ELMSFORD, N.Y. — The fate of the Elmsford school district's capital plan that would remove the Carl L. Dixson building from the school system is now up to the public.
After being approved by the Elmsford Board of Education on Oct. 18, the $21 million renovation plan will be voted on in a school district referendum Dec. 12 at the Alice E. Grady Elementary School Music Room. The project will include selling Dixson and transferring its students into an expanded and renovated Grady.
The project would cost village taxpayers on average about $340 a year, according to the board's presentation. Though the board is awaiting a preliminary appraisal, the district could be reimbursed by an estimated $2.6 million in state aid. The project will be a relief in the long run because the cost of running an extra building will no longer be a burden, Mayor Robert Williams said at a Board of Education meeting Tuesday night.
"We spend a little today, we save money tomorrow," he said. "The kids get a better education, and we're doing it the most cost-efficient way."
Besides adding a wing of classrooms and facilities to Grady, upgrades to Grady and Alexander Hamilton High School would include more parking, wireless Internet access, ventilation repairs and floor replacements. Superintendent Barbara Peters said unifying the campuses would save class time that students lose by moving between campuses throughout the day.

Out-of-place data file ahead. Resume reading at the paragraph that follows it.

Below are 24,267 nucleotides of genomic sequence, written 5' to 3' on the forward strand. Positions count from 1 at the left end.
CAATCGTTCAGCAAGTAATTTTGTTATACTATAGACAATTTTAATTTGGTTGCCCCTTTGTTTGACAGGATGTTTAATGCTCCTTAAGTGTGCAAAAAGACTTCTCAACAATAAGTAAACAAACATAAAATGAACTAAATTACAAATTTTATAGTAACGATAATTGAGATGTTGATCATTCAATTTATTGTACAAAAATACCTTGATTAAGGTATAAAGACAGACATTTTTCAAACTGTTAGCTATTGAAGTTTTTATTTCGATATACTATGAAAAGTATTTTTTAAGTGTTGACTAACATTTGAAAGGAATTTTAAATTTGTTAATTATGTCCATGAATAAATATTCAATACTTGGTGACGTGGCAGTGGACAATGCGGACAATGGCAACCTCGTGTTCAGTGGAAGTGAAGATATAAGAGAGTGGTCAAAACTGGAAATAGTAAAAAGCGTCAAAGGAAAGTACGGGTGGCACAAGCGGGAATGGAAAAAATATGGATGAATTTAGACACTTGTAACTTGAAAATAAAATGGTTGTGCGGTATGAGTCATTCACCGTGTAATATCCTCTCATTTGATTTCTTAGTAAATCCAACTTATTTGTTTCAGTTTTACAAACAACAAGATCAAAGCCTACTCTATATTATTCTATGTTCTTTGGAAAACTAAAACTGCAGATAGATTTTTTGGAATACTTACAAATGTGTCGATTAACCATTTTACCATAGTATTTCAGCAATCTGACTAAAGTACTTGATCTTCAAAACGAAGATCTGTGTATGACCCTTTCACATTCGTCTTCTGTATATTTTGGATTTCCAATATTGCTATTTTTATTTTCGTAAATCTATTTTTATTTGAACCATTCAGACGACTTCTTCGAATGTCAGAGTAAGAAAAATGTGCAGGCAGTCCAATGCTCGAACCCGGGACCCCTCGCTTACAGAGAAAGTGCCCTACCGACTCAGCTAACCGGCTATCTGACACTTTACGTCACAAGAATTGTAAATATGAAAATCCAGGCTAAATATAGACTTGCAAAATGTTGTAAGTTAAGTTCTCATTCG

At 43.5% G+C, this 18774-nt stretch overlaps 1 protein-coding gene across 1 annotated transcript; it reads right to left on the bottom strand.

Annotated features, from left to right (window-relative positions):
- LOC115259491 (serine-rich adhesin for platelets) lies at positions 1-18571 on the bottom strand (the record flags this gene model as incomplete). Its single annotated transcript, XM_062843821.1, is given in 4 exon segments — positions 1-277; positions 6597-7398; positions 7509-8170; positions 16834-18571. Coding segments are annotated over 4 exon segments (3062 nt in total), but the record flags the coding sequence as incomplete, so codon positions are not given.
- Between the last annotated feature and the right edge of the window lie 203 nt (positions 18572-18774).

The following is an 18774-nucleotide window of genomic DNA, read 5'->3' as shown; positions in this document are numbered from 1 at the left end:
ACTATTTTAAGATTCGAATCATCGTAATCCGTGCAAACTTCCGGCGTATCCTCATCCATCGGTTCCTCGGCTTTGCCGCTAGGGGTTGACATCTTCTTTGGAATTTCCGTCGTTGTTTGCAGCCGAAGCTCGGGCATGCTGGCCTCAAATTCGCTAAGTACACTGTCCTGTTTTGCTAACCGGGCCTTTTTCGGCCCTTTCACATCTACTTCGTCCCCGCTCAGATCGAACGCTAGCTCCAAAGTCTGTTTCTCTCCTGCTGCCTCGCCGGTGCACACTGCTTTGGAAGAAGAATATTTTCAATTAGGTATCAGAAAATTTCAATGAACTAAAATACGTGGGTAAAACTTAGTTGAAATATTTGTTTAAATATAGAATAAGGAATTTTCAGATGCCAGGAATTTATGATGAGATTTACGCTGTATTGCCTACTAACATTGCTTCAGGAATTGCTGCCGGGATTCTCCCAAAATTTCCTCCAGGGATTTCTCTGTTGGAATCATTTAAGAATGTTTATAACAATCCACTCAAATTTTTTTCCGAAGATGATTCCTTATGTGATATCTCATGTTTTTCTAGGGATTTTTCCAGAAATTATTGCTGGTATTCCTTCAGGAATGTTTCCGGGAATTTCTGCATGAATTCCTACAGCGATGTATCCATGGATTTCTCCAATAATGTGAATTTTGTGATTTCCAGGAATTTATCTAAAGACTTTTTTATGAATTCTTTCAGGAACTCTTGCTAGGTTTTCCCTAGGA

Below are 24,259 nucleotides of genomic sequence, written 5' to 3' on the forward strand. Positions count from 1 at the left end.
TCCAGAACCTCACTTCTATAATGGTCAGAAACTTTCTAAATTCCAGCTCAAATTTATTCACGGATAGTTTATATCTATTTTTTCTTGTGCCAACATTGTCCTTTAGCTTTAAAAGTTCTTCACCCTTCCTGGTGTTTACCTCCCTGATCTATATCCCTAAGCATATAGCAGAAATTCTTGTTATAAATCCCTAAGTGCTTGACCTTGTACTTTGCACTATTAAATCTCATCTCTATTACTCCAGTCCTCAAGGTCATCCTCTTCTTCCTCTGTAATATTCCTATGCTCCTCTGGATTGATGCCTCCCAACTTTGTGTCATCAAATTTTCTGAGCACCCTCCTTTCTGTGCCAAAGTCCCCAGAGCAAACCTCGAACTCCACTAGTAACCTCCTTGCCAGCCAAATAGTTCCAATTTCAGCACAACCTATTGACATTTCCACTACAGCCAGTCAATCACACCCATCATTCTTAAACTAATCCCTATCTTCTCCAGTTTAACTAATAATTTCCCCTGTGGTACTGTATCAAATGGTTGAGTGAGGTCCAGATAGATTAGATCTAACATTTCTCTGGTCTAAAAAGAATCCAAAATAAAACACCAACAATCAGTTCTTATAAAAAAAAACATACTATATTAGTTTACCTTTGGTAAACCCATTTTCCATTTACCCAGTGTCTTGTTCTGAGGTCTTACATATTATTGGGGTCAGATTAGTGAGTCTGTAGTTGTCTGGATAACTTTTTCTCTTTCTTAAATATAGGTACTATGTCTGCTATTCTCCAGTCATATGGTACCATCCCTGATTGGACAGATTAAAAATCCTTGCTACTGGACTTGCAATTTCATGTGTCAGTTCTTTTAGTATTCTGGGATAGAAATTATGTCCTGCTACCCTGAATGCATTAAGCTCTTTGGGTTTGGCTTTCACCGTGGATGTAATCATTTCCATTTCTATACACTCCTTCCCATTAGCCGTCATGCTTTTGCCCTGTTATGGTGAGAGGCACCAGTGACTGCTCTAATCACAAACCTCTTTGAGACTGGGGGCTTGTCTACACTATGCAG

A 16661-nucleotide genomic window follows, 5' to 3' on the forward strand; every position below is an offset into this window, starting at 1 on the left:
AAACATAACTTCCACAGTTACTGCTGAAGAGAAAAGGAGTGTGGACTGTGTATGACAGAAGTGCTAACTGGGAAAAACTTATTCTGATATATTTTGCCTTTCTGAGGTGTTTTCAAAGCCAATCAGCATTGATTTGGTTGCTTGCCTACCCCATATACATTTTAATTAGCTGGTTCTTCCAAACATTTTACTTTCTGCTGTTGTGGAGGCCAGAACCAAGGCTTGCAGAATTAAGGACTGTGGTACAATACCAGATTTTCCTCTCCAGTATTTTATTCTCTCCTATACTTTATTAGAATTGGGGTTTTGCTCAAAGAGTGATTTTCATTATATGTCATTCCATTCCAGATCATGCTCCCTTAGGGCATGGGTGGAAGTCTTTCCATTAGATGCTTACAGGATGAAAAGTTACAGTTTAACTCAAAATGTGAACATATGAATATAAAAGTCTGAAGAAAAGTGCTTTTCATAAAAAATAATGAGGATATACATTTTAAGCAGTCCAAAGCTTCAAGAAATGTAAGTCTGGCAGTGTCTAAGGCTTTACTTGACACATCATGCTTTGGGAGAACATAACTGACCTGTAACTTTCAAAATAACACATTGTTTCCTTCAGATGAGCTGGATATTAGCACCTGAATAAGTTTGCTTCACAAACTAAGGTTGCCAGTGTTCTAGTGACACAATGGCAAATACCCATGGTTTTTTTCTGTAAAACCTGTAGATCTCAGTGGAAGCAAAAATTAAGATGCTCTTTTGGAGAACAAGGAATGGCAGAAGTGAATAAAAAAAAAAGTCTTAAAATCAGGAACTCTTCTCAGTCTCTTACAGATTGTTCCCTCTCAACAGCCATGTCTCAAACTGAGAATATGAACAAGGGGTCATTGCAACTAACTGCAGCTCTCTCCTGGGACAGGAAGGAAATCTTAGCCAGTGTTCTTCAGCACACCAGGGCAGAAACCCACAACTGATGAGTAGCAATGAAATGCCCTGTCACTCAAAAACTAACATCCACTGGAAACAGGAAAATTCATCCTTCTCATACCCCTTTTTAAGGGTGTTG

The expansion also would add much-needed facilities that the current Dixson lacks, said Madeline Paneto-Gonzalez, principal of Dixson and Grady.
"Our library is a music room with books on a shelf somewhere," Paneto-Gonzalez said. "This is where we instill that love of reading, and we don't even have a library."
If the referendum is approved, the village plans to buy the Dixson property to create a new village hall, police station and senior community center — reimbursing the school district and making money by selling the current Village Hall at 15 S. Stone Ave.
But residents like Justin Datino voiced their concerns about raising taxes for a project they said wasn't necessary.
"The idea of students having a better facility is a good thing, but do we want to pay for a building that's going to take 20 years to pay off?" Datino said. "There's a lot of stuff here that's cosmetic. The village is not in financial shape to take on this burden."
If the board receives the public's vote and approval from the New York State Education Department, construction would begin next November and be completed by the spring of 2015 at the latest.